Claimant dreams of insurance-derived wealth can complicate the most simple of claims. It may not be in my own interest to view such dreams with a critical eye, since the carrier’s need for an adjuster in the field Is a common result of an inconsistency between facts and demands.
Trucking accidents seem to generate a disproportionate number of such claimants and so I have dealt with more than a few. In this particular case our insured was clearly liable – he was rolling to a stop at a red light and failed to stop before rear-ending the claimant. The result was minor damage to the rear bumper of claimant’s pickup truck. At the scene the claimant does not seek medical attention or complain of injury.
But it was not long before he has a “I could have had a V-8 (or in this case a really big check)” moment and claims whiplash, headaches, upper back/shoulder/neck pain. My assignment is to get claimant’s statement, medical authorization and photograph the vehicle. Based on the facts available, the carrier asked me to negotiate settlement and gave me reasonable authority. But a simple settlement was not to be. Despite specials well under $1,000 the claimant had a much larger figure in mind and would not settle either the PD or BI claim.
Some months after the last treatment and after turning down a slightly increased offer, the claimant claimed recurring back and neck pain and physical limitations impacting him in life and on the job. I sense a personal injury attorney will appear in the not-too-distant future.
When one makes a career in claims working in the field outside metro areas, gaining expertise in multiple lines and a variety of investigation procedures is a necessity if one wishes to maintain a normal lifestyle. Over the years through study and experience, I have acquired many skills. One of these is surveillance and the timing seemed right to mention this investigative step to the examiner with whom I worked at the carrier.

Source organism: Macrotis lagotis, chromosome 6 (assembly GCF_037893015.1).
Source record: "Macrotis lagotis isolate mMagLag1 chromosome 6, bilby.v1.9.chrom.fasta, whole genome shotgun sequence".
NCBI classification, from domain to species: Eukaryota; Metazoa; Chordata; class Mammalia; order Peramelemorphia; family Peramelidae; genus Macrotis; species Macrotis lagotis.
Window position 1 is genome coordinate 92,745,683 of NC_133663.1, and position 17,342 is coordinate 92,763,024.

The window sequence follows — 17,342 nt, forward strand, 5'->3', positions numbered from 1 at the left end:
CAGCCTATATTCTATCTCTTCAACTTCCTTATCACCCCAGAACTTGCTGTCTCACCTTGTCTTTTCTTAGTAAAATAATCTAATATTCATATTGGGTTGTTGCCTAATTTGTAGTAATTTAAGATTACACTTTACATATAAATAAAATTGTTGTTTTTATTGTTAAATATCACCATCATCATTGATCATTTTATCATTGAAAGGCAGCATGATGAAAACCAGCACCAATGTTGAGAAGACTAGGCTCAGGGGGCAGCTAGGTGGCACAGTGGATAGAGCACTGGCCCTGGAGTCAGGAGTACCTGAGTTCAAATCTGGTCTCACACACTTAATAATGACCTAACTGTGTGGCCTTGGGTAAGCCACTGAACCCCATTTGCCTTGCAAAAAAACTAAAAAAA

And so, within a week of the claimant’s expansion of the claim, it came to pass that I was sitting in a park with my wife and daughter on a blanket. I had determined that the claimant would be arriving with a Cub Scout Den on a field trip this afternoon and I arranged to have a ringside seat at the playground with the perfect cover for a video camera in plain view.
The claimant is by far the most active parent in the group. He can bend over to the ground. He can lift well-fed children. He can turn his head and neck a full 90 degrees. And he can crouch, then leap high into the air extending his arms above his head. His dexterity and stamina are impressive – no physical limitation on view whatsoever.
The video goes to the carrier. The claimant does not accept the carrier’s offer and time passes. My olfactory senses are proven correct when the rep letter arrives from the PI attorney. The carrier took it from there and – with video in hand – got the earlier offer accepted. Not a big pay day for the attorney, and our claimant’s dreams of big money took a turn for the worse when his legal representative absorbed one third of what he could have had in full.
Central California adjuster/investigator
David Morse & Associates